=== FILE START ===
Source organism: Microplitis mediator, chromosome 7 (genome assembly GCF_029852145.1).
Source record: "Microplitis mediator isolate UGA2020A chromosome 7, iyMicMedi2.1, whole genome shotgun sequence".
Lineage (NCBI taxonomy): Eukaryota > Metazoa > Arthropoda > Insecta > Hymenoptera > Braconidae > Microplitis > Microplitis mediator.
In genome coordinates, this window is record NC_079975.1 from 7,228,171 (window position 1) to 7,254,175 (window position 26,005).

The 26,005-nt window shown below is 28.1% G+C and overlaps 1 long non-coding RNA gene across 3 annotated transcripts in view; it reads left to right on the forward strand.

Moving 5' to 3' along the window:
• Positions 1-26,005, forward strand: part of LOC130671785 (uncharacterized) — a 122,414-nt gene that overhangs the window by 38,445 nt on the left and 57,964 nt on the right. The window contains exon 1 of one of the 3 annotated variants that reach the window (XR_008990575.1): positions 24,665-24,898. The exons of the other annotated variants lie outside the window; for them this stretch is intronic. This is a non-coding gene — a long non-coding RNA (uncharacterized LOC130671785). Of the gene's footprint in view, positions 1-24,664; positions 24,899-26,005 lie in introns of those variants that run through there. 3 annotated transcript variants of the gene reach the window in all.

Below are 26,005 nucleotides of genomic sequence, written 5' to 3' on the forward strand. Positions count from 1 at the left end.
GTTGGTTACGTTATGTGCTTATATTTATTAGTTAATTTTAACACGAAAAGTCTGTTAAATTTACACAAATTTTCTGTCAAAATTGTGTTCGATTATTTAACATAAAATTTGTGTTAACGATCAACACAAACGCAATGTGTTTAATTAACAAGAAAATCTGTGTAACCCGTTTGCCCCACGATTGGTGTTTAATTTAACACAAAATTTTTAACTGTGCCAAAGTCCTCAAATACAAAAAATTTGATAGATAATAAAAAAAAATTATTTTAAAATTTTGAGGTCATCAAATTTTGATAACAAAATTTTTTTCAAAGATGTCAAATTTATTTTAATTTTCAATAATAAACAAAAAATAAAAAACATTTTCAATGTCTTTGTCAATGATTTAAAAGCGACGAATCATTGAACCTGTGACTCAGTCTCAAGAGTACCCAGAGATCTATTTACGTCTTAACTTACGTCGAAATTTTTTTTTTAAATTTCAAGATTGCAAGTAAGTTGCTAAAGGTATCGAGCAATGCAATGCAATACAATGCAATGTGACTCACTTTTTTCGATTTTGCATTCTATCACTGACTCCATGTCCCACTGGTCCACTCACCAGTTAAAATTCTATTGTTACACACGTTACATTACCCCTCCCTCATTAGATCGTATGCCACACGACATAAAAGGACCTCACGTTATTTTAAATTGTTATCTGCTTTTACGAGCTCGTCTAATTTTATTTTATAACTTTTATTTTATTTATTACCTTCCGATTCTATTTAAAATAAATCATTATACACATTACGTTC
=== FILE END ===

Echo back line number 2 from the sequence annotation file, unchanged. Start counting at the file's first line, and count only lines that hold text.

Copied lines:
Source record: "Microplitis mediator isolate UGA2020A chromosome 7, iyMicMedi2.1, whole genome shotgun sequence".